COLUMBIA — School officials attempted Friday to clear up what at first appeared to be discrepancies between a letter sent home by the Hickman High School principal and early police accounts of a disturbance at the school Tuesday.
Columbia police responded to an incident at the high school Tuesday after a fight had started outside and several students and adults had begun to become increasingly uncooperative inside the school’s main office.
Days after the fight had been quelled, there was still uncertainty about what happened. Hickman High School principal Michael Jeffers on Wednesday sent home a letter with students, which was posted on the school’s Web site, that stated there was no fight inside the building.
“We need to be careful with semantics,” Jeffers said. “People are getting hung up on semantics.”
This is what Jeffers said happened:
The argument began Monday, Feb. 25, at a Dairy Queen on Business Loop 70 East when a group of students and adults clashed over threats against the younger brother of one of the students. The student who was threatened attends a Columbia junior high school.
At about 11:40 a.m. on Tuesday, Feb. 26, the argument came to a head in front of the school on the north side of the building.
“There was a fight outside,” Jeffers said.
Five students from Hickman High School and Douglass High School, along with one adult who was not a student, were escorted inside.
Several of those escorted into the office tripped over boxes, and about 100 students crowded around the windows to watch what was going on inside the locked office, Jeffers said.
A student then picked up a small table, but was coaxed into putting it down. A faculty member restrained an unruly teen by pinning him to the ground. Tracey Conrad, one of the school’s four assistant principals, was shoved.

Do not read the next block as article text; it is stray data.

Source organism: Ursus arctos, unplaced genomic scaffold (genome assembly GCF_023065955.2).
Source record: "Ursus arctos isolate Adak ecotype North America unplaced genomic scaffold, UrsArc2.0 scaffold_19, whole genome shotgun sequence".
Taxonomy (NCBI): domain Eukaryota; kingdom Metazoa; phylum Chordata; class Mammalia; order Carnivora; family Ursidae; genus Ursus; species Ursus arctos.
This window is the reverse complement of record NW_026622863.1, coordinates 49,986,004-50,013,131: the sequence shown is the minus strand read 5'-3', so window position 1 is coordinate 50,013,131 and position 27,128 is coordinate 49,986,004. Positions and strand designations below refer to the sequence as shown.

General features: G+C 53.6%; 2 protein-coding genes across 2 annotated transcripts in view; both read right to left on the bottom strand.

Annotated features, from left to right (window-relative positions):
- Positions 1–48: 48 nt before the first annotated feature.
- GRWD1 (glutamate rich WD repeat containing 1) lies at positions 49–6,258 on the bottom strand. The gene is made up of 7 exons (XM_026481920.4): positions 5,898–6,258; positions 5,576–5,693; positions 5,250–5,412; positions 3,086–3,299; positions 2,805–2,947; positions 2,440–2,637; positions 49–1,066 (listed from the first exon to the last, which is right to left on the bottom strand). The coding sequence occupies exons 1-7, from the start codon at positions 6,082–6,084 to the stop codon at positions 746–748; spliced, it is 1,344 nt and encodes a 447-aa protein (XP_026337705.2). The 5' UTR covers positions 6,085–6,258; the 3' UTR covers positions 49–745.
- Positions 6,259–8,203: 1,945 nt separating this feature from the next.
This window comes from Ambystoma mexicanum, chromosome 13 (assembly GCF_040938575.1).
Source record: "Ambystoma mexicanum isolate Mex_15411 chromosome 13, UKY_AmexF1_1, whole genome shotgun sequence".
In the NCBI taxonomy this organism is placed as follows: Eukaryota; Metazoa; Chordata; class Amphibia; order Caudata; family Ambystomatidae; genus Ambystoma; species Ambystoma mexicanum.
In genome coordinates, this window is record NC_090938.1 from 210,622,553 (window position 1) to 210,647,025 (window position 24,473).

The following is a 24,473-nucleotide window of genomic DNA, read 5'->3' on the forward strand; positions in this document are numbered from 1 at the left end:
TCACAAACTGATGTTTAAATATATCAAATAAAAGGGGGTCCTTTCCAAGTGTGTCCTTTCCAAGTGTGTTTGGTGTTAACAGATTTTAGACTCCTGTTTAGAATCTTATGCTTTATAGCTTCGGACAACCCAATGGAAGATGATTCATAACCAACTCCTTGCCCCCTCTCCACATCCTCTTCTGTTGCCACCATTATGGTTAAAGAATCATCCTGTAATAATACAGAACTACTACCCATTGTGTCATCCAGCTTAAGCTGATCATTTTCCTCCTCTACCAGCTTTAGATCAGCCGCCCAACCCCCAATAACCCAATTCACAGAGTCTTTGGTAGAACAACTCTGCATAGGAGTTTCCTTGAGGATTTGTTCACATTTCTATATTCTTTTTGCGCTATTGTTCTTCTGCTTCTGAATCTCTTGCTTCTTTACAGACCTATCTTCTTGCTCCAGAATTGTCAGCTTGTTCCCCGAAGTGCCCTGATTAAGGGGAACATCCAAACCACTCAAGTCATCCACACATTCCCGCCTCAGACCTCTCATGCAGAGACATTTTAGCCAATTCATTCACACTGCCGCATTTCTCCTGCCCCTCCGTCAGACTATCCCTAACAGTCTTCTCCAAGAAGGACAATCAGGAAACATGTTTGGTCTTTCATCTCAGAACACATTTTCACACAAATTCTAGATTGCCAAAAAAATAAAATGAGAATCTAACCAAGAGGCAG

By the time the police arrived, nine faculty members, including all of the school’s assistant principals, had contained the six individuals.
In the meantime, school bells were sounded early to get students out of the commons area.
“After it all settled down, things got back to normal,” Jeffers said.
Three adults and four juveniles were arrested on suspicion of disturbing the peace. Charges were upgraded against two of the juveniles to third-degree assault. Another juvenile was arrested on suspicion of assaulting a school administrator. One of the adults, who was not a student, was stunned outside the building, where the original fight occurred, with a Taser and taken into custody.
Police have named three of those arrested so far: John Wise, 17, of 2808 Mulberry Road, Apt. B; Anthony Robinson, 18, of 202 Mohawk Ave.; and Donald Coleman, 18, of 103 E. Forest Ave.
Jeffers sent home with students a letter in response to a television news report that said a fight had happened in the high school’s commons area.
Since the incident, additional police officers have patrolled restaurants surrounding the school during lunch and an extra officer has been placed at the school.
What the school considers a fight might not be the same as what police consider a fight.
“From the school’s perspective, when we classify a fight, we talk about physical contact blows,” Jeffers said of the skirmish inside the school’s main office.
Assistant Superintendent Lynn Barnett said it was unclear what started the fight in front of the high school. The punishment for the students involved could include detention or suspension, she said.